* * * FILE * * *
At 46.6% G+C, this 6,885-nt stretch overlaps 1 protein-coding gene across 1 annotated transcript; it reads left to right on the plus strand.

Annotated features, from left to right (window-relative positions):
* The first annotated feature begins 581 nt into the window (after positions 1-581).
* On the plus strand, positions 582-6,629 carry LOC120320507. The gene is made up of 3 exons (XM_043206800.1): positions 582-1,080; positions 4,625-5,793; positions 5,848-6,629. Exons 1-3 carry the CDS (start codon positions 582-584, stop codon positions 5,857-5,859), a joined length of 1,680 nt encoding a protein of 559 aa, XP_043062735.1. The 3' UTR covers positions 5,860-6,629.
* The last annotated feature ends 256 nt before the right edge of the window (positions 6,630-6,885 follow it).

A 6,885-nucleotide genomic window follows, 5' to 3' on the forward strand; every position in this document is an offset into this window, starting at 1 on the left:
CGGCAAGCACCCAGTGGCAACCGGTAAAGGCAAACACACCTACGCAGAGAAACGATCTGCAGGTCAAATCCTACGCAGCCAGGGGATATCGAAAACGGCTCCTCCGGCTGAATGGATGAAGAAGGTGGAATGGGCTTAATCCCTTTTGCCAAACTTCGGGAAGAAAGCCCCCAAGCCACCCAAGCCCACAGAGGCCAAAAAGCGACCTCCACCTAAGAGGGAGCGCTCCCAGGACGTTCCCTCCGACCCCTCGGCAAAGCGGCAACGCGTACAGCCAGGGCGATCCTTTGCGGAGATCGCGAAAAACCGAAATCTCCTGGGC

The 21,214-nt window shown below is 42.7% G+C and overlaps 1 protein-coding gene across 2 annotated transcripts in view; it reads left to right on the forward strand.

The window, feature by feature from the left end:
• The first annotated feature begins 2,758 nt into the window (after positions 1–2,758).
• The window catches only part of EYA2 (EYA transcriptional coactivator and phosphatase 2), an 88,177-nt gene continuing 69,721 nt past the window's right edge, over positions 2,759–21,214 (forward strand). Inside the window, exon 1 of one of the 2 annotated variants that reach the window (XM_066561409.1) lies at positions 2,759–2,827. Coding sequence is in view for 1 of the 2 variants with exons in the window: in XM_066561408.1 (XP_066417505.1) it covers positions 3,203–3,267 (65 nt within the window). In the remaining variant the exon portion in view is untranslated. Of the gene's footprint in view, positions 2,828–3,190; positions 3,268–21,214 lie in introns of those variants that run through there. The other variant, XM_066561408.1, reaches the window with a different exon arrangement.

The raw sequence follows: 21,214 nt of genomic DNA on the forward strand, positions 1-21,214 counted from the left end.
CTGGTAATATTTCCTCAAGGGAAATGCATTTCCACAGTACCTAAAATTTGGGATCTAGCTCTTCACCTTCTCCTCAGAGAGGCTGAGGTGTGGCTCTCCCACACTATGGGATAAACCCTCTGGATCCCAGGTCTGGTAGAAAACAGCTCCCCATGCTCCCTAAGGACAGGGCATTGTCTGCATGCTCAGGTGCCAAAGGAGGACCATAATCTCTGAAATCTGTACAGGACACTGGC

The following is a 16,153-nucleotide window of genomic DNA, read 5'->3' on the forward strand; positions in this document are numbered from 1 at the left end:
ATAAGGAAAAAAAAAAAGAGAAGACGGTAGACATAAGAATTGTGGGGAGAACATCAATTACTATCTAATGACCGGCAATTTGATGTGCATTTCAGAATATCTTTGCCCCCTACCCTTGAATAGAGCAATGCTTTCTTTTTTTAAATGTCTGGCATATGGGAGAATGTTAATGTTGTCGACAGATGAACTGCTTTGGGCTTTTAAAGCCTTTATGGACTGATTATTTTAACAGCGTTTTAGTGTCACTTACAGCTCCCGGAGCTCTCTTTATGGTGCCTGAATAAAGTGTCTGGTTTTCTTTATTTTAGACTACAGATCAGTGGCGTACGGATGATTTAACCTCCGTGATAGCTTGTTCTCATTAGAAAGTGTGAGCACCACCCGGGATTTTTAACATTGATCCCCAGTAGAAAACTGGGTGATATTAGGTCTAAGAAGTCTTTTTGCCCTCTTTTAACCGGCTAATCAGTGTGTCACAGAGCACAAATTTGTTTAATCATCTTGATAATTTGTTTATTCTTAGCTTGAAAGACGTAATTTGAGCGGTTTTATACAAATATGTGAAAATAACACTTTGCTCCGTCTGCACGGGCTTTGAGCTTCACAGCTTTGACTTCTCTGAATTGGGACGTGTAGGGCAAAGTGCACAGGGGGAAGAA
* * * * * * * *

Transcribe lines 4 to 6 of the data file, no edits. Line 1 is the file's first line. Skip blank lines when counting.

* On the plus strand, positions 582-6,629 carry LOC120320507. The gene is made up of 3 exons (XM_043206800.1): positions 582-1,080; positions 4,625-5,793; positions 5,848-6,629. Exons 1-3 carry the CDS (start codon positions 582-584, stop codon positions 5,857-5,859), a joined length of 1,680 nt encoding a protein of 559 aa, XP_043062735.1. The 3' UTR covers positions 5,860-6,629.
* The last annotated feature ends 256 nt before the right edge of the window (positions 6,630-6,885 follow it).

A 6,885-nucleotide genomic window follows, 5' to 3' on the forward strand; every position in this document is an offset into this window, starting at 1 on the left: